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Restrictive labour practices are difficult to define. Many of them indeed, are unwritten and matters of local custom. I do not think, therefore, that registration would be a practicable proposition. But I recognise the importance of this question, and my National Joint Advisory Council is at present conducting an inquiry into this problem with the object of securing a joint examination of restrictive labour practices in each industry. I believe that this offers the best hope of genuine progress in this field.
I thank my right hon. Friend for that reply. Will he please do what he can to persuade the trade unions to drop some of these futile, out-of-date practices, and will he also do what he can to stop such actions as "sending to Coventry" and "sending to purgatory" and victimisation, such as in the case the details of which I sent him, which cause quite unnecessary hardship and suffering to trade unionists and their families?
Of course, it is true that there are restrictive practices on both sides of industry. So far as those on the labour side are concerned, I believe that real progress can be made only on the lines along which I am trying to proceed. As regards my hon. Friend's other point, it is true—I detest it as much as anybody else—that there are examples of petty victimisation in industry.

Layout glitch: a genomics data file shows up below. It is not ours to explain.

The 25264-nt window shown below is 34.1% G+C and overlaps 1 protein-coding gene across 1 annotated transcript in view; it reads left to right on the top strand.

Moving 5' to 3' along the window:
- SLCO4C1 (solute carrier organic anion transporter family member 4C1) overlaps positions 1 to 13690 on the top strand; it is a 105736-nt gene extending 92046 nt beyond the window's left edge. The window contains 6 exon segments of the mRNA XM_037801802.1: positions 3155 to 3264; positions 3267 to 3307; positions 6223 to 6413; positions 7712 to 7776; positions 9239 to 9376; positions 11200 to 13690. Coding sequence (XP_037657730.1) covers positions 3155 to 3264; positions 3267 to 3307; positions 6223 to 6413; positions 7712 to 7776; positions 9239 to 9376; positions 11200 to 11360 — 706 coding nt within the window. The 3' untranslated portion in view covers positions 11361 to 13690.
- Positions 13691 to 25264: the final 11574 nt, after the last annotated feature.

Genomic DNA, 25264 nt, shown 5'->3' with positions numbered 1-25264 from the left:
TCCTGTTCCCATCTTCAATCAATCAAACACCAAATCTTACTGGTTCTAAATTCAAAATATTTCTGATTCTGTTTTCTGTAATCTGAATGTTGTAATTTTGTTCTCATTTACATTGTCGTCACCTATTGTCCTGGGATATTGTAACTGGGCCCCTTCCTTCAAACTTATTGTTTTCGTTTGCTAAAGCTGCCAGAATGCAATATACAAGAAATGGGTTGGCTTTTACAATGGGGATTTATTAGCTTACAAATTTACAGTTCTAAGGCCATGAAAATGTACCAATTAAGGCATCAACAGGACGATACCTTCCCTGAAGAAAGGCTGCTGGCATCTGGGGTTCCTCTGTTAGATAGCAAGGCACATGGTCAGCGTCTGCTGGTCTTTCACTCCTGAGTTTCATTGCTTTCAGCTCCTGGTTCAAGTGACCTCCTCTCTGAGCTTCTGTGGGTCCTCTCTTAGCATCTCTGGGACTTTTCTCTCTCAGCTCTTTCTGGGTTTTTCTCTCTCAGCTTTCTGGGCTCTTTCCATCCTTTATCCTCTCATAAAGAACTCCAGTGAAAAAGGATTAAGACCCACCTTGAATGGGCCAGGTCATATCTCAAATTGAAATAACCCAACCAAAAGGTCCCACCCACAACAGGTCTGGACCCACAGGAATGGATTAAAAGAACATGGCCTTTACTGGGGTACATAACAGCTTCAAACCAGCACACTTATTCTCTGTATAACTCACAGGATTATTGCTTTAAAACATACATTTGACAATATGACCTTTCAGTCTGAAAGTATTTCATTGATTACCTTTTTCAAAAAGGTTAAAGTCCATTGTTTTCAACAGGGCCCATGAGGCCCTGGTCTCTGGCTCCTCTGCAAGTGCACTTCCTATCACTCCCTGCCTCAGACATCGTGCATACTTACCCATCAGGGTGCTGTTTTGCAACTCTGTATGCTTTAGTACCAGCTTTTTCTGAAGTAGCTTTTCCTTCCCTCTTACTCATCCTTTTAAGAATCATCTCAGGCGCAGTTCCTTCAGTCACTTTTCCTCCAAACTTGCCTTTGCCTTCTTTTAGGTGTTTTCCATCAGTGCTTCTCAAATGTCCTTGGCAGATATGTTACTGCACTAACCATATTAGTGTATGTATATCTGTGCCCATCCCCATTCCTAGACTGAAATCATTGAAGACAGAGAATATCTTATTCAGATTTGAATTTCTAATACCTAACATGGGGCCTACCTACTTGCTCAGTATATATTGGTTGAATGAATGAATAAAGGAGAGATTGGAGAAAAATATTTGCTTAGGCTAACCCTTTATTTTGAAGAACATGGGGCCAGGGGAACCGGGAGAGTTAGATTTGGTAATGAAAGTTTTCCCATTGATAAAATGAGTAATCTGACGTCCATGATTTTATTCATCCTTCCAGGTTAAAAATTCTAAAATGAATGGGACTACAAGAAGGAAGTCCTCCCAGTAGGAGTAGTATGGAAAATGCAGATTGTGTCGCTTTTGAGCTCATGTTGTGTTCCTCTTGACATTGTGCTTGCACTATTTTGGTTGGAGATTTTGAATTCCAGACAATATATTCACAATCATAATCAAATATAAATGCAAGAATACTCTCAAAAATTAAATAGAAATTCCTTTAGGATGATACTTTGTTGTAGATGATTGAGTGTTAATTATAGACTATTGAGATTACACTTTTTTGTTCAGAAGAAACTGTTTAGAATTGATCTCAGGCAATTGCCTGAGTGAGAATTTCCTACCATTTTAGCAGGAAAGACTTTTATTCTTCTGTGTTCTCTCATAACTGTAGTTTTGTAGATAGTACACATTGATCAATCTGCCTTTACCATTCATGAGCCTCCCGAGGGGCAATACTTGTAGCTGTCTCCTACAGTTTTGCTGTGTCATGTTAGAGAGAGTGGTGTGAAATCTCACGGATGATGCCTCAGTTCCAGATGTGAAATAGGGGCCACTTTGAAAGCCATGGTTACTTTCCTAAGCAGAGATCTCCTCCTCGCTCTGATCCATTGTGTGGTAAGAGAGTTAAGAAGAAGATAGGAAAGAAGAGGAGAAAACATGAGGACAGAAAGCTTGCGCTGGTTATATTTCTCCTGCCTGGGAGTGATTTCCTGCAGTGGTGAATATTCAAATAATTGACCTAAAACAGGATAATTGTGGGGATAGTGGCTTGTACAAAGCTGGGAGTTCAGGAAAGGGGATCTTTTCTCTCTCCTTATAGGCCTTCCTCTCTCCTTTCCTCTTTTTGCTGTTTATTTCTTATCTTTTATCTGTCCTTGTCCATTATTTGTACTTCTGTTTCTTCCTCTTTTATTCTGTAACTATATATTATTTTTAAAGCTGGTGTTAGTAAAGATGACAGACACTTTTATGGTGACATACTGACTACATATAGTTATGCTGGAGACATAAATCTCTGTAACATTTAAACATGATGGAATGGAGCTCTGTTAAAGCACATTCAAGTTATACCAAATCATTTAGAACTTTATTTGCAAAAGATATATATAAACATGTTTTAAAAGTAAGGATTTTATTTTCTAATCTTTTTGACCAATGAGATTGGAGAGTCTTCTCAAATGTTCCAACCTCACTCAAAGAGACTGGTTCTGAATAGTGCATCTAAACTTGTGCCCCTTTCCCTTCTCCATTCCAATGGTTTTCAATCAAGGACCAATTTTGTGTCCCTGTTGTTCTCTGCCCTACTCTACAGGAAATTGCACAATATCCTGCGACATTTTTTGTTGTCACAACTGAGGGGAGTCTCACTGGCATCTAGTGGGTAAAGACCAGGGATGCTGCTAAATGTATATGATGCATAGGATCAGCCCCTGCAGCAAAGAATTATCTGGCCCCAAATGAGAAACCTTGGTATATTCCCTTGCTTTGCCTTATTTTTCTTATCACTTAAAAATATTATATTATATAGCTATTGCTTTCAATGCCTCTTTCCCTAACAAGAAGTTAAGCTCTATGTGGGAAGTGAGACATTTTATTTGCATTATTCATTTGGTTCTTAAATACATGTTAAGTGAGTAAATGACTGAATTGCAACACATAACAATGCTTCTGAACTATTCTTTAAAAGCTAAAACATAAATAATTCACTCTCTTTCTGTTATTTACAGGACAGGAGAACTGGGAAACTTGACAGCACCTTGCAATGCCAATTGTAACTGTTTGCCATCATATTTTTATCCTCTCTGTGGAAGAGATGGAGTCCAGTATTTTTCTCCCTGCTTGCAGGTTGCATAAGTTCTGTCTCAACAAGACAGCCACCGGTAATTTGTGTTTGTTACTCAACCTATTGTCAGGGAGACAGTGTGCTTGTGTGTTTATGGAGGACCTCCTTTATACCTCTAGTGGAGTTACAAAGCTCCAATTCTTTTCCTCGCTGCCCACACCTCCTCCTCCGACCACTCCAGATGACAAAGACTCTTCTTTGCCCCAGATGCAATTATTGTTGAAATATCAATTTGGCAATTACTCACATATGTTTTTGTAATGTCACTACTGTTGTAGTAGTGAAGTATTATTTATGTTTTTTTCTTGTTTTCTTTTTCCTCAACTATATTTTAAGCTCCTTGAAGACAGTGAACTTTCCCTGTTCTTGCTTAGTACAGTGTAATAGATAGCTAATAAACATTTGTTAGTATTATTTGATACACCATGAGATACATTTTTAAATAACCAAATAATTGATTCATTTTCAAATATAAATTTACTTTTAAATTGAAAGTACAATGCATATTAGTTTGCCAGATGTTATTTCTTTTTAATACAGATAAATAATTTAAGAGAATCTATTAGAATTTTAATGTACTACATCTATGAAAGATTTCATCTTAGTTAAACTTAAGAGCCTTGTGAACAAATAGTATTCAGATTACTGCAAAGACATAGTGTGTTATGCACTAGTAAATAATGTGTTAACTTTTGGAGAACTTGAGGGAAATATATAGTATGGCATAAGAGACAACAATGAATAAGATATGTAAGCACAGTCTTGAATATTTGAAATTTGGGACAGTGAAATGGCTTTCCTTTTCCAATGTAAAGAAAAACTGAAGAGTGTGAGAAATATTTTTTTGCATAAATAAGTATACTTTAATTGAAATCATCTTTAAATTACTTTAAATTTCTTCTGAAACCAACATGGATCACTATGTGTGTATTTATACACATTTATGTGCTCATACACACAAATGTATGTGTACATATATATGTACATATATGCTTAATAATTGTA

Should not the Minister take into consideration the state of mind of his hon. Friend, who comes from Bournemouth, in this question of restrictive practices? Would the right hon. Gentleman not agree that it is quite wrong to assert that British industry is riddled with restrictive practices on the trade union side, and will he not agree that, if he looks up the files of the National Joint Advisory Council, he will find that on the one occasion when this matter was, in fact, raised from the employers' side and accepted by the trade union side, it was the employers who withdrew?
When one uses the word "riddled", much depends upon how one defines it. To take a case which everybody has very recently had in mind, anyone who followed the inquiry into shipbuilding knows perfectly well that restrictive practices there are a very serious problem indeed to the industry— again, of course, perhaps on both sides. The N.J.A.C. inquiry being carried out is, I think, beginning to produce results. We have already had reports from committees set up in the industries covering the major proportion of workers in this country.